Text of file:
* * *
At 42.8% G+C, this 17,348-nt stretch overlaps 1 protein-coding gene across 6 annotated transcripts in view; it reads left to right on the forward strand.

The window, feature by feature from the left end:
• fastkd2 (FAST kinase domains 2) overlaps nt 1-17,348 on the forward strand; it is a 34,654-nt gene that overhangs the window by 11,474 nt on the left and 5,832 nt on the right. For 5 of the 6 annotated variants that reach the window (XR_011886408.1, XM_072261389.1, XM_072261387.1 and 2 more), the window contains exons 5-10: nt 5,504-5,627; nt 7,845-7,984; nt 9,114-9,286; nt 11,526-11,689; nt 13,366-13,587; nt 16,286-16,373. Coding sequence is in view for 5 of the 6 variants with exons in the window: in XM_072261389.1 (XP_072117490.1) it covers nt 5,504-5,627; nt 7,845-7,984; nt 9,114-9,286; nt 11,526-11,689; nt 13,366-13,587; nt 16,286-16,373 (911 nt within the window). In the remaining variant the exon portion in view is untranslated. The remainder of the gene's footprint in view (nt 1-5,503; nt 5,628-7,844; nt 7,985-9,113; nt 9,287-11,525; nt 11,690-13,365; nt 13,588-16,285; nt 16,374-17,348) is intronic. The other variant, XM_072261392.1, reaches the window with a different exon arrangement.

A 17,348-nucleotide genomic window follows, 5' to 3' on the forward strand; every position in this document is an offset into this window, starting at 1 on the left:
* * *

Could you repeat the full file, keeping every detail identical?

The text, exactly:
At 42.8% G+C, this 17,348-nt stretch overlaps 1 protein-coding gene across 6 annotated transcripts in view; it reads left to right on the forward strand.

The window, feature by feature from the left end:
• fastkd2 (FAST kinase domains 2) overlaps nt 1-17,348 on the forward strand; it is a 34,654-nt gene that overhangs the window by 11,474 nt on the left and 5,832 nt on the right. For 5 of the 6 annotated variants that reach the window (XR_011886408.1, XM_072261389.1, XM_072261387.1 and 2 more), the window contains exons 5-10: nt 5,504-5,627; nt 7,845-7,984; nt 9,114-9,286; nt 11,526-11,689; nt 13,366-13,587; nt 16,286-16,373. Coding sequence is in view for 5 of the 6 variants with exons in the window: in XM_072261389.1 (XP_072117490.1) it covers nt 5,504-5,627; nt 7,845-7,984; nt 9,114-9,286; nt 11,526-11,689; nt 13,366-13,587; nt 16,286-16,373 (911 nt within the window). In the remaining variant the exon portion in view is untranslated. The remainder of the gene's footprint in view (nt 1-5,503; nt 5,628-7,844; nt 7,985-9,113; nt 9,287-11,525; nt 11,690-13,365; nt 13,588-16,285; nt 16,374-17,348) is intronic. The other variant, XM_072261392.1, reaches the window with a different exon arrangement.

A 17,348-nucleotide genomic window follows, 5' to 3' on the forward strand; every position in this document is an offset into this window, starting at 1 on the left: